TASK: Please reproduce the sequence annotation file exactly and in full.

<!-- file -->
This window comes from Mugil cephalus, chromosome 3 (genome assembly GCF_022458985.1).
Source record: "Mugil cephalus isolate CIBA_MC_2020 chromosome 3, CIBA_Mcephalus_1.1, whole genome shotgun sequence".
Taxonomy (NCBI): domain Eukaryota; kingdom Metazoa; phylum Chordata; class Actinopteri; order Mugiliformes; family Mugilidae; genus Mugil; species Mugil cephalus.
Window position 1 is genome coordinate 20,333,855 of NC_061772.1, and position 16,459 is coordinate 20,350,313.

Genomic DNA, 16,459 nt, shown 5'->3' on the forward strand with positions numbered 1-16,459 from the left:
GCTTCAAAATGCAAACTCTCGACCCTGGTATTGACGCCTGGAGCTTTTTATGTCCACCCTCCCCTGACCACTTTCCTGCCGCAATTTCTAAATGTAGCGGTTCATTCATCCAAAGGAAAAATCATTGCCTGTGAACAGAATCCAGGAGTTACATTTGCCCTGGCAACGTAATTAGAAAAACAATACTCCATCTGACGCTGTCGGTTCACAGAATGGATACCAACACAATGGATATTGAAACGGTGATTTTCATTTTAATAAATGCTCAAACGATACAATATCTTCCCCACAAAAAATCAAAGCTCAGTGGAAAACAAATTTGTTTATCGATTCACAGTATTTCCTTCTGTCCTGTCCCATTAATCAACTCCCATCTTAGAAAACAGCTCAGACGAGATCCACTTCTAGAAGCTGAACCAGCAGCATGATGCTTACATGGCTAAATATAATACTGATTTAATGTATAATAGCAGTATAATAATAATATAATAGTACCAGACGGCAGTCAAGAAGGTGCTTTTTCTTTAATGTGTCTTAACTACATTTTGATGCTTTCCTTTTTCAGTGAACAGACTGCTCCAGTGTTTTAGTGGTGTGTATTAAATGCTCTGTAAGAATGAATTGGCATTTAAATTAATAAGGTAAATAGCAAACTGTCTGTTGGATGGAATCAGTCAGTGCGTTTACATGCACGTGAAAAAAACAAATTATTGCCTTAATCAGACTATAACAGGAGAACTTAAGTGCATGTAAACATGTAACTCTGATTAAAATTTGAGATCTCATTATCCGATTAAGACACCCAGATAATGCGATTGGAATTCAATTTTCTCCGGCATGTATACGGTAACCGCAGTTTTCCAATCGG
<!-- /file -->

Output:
This window comes from Mugil cephalus, chromosome 3 (genome assembly GCF_022458985.1).
Source record: "Mugil cephalus isolate CIBA_MC_2020 chromosome 3, CIBA_Mcephalus_1.1, whole genome shotgun sequence".
Taxonomy (NCBI): domain Eukaryota; kingdom Metazoa; phylum Chordata; class Actinopteri; order Mugiliformes; family Mugilidae; genus Mugil; species Mugil cephalus.
Window position 1 is genome coordinate 20,333,855 of NC_061772.1, and position 16,459 is coordinate 20,350,313.

Genomic DNA, 16,459 nt, shown 5'->3' on the forward strand with positions numbered 1-16,459 from the left:
GCTTCAAAATGCAAACTCTCGACCCTGGTATTGACGCCTGGAGCTTTTTATGTCCACCCTCCCCTGACCACTTTCCTGCCGCAATTTCTAAATGTAGCGGTTCATTCATCCAAAGGAAAAATCATTGCCTGTGAACAGAATCCAGGAGTTACATTTGCCCTGGCAACGTAATTAGAAAAACAATACTCCATCTGACGCTGTCGGTTCACAGAATGGATACCAACACAATGGATATTGAAACGGTGATTTTCATTTTAATAAATGCTCAAACGATACAATATCTTCCCCACAAAAAATCAAAGCTCAGTGGAAAACAAATTTGTTTATCGATTCACAGTATTTCCTTCTGTCCTGTCCCATTAATCAACTCCCATCTTAGAAAACAGCTCAGACGAGATCCACTTCTAGAAGCTGAACCAGCAGCATGATGCTTACATGGCTAAATATAATACTGATTTAATGTATAATAGCAGTATAATAATAATATAATAGTACCAGACGGCAGTCAAGAAGGTGCTTTTTCTTTAATGTGTCTTAACTACATTTTGATGCTTTCCTTTTTCAGTGAACAGACTGCTCCAGTGTTTTAGTGGTGTGTATTAAATGCTCTGTAAGAATGAATTGGCATTTAAATTAATAAGGTAAATAGCAAACTGTCTGTTGGATGGAATCAGTCAGTGCGTTTACATGCACGTGAAAAAAACAAATTATTGCCTTAATCAGACTATAACAGGAGAACTTAAGTGCATGTAAACATGTAACTCTGATTAAAATTTGAGATCTCATTATCCGATTAAGACACCCAGATAATGCGATTGGAATTCAATTTTCTCCGGCATGTATACGGTAACCGCAGTTTTCCAATCGG